How Grammar Affects User Experience

How Grammar Affects User Experience

Does bad grammar make bad UX? Read more from this article. About the author: Sheena Lyonnais is a Toronto-based writer, editor and digital specialist. She works in content marketing by day, studies digital strategy by night, and practices yoga somewhere in between. Follow her on Twitter @SheenaLyonnais. This article was originally posted at Image courtesy of Kannaa via Bigstockphoto

Grammar might not be top of mind when you’re designing a user experience, but it should be up there. A small typo, a grammatical error, or a misworded sentence can have a detrimental impact on an experience and prevent the onboarding of a new user.

At its core, grammar and spelling are communication tools that are fundamental in the establishment of trust between a user, a product and a brand. Proper grammar denotes authority, intelligence and credibility, and the absence of it can drive users away from your site, not to mention cost your company big money. An omitted hyphen is said to be the culprit behind a rocket explosion that cost NASA $80 million in 1962 (equivalent to more than $640 million today). More recently, a missing comma cost a dairy farm in Maine $10 million in a class action lawsuit.

Grammar, UX and SEO

While these are big-ticket examples, small typos and grammatical errors can have major consequences too. Users report that grammatical errors make them question the attentiveness of the company. One user said that if a company can’t take the time to check for spelling, they likely wouldn’t take the time for the customers either.

A general rule of thumb: if it matters to users then it matters to search engines too.

This means that grammatical errors not only affect your users’ experience, but also the page ranking of your website.

Related: Making SEO + UX Work Together

Matt Cutts, the former head of the web spam team at Google, said, “We noticed a while ago that, if you look at the PageRank of a page (how reputable we think a particular page or site is) the ability to spell correlates relatively well with that. So, the reputable sites tend to spell better and the sites that are lower PageRank, or very low PageRank, tend not to spell as well.”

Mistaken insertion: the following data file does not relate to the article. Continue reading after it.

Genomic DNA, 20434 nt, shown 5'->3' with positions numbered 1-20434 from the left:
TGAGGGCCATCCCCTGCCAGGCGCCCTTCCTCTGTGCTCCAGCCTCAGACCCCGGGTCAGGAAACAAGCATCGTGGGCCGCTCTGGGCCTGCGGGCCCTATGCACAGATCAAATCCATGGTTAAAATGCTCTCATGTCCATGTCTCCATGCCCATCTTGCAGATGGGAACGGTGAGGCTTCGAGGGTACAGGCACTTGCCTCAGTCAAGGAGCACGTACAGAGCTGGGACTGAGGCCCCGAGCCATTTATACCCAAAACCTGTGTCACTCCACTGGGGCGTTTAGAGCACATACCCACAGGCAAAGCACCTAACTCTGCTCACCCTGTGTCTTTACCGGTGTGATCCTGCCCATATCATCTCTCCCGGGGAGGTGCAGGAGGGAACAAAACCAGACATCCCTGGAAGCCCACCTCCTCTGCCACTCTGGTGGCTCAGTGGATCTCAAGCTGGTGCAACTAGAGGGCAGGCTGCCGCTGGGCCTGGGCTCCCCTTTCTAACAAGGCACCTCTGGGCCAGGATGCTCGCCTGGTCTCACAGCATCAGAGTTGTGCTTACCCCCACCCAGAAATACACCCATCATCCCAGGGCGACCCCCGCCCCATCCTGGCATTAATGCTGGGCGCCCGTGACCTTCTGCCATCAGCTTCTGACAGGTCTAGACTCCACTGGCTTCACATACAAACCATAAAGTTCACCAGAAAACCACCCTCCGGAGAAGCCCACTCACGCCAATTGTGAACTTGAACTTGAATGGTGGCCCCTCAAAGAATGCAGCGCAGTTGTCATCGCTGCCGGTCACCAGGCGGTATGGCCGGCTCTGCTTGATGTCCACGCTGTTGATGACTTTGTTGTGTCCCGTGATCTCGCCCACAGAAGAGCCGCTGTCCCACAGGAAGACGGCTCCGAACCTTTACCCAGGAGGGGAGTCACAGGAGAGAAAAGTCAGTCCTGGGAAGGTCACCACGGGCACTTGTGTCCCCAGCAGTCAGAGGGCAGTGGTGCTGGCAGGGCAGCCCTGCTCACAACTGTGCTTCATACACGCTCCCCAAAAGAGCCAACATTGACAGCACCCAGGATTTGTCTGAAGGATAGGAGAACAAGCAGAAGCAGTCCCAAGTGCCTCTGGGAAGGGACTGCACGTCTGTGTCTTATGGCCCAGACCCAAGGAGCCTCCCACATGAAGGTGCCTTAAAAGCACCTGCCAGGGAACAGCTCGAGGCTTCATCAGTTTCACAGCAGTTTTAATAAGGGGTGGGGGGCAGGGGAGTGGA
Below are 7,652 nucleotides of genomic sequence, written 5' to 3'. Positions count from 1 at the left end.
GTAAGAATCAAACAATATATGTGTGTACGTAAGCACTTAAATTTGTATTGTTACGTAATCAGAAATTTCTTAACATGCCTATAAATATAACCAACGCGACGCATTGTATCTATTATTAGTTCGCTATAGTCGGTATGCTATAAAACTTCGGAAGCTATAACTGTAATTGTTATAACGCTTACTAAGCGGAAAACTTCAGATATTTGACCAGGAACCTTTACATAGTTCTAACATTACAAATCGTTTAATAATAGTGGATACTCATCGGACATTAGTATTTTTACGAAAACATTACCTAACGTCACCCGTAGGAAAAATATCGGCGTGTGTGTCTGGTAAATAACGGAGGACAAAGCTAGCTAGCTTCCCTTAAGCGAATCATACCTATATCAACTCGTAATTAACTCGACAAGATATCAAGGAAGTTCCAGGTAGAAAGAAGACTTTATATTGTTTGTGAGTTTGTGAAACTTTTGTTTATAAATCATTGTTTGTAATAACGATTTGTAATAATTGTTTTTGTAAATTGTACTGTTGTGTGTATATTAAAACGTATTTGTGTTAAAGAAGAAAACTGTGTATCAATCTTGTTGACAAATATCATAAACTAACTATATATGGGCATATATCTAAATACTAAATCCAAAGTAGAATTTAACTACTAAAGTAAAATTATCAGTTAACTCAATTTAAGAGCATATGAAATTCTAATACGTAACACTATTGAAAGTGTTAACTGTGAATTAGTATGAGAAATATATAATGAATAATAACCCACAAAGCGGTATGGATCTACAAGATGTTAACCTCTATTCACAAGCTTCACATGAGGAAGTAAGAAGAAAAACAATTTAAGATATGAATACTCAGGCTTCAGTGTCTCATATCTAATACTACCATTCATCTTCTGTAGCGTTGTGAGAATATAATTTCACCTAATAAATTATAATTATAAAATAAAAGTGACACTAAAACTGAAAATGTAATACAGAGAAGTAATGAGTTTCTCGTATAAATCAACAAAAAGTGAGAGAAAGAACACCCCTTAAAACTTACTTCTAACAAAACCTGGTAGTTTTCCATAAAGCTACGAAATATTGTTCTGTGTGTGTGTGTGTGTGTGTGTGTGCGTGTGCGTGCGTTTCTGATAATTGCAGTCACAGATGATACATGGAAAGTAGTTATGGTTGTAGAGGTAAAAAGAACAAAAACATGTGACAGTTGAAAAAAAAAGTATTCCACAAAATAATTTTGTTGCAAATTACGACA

Duane Forrester, Sr. Product Manager at Bing echoed these sentiments.

“…just as you’re judging others’ writing, so the engines judge yours. If you struggle to get past typos, why would an engine show a page of content with errors higher in the rankings when other pages of error free content exist to serve the searcher? Like it or not, we’re judged by the quality of the results show. So we are constantly watching the quality of the content we see,” he said.

Does bad grammar equate to a bad user experience?

The wrath of grammatical errors extends far beyond search engine page rankings and bounce rates. Grammar mistakes and bad spelling can also:

  • Interrupt the flow of a user experience
  • Increase a user’s perceived risk factor of engaging in an experience, which can be especially detrimental when ecommerce and sales are part of the experience
  • Jeopardize the authenticity of the experience you’re offering
  • Detract from the point of the experience

Users are people and people make judgment calls. Don’t let something as easy to correct as grammar and spelling be the reason your users don’t give your website or application a chance.

Grammar Resources for UX Designers

If you’re not the best writer and you don’t have a designated UX writer on your team, find out if there is someone at your company who can edit your UX copy for spelling and grammar. Two sets of eyes are better than one. The marketing team is often your best bet.

If this isn’t possible of if you’d simply like to improve your own skills, the following resources can help you to better develop your understanding of grammar and the English language:

  • Grammarly – A Chrome browser extension that functions as an editor and grammar assistant as your write.
  • After the Deadline – Quickly copy and paste your content into the browser-based editor to get feedback on spelling, grammar and style.
  • Grammar Girl – An ongoing list of grammar tips and resources for all your grammar questions. There’s also a weekly podcast called Grammar Girl Quick and Dirty Tips for Better Writing to give you inspiration and insight on the go.
  • The Elements of Style – This classic resource by William Strunk Jr. and E.B. White has been the go-to grammar guide for writers and editors for almost 100 years. It’s a short, snappy read that should be considered mandatory reading in this writer’s opinion.
  • Grammar Monster – Not the prettiest UI, but an effective resource for understanding the eccentricities of the English language including punctuation, components of speech, commonly misused and confused words, and more. The platform also contains multiple grammar tests to help you become a wizard of words.
  • com – One example of a paid service where you can submit copy to be edited by an experience editor in real time. There are many others out there.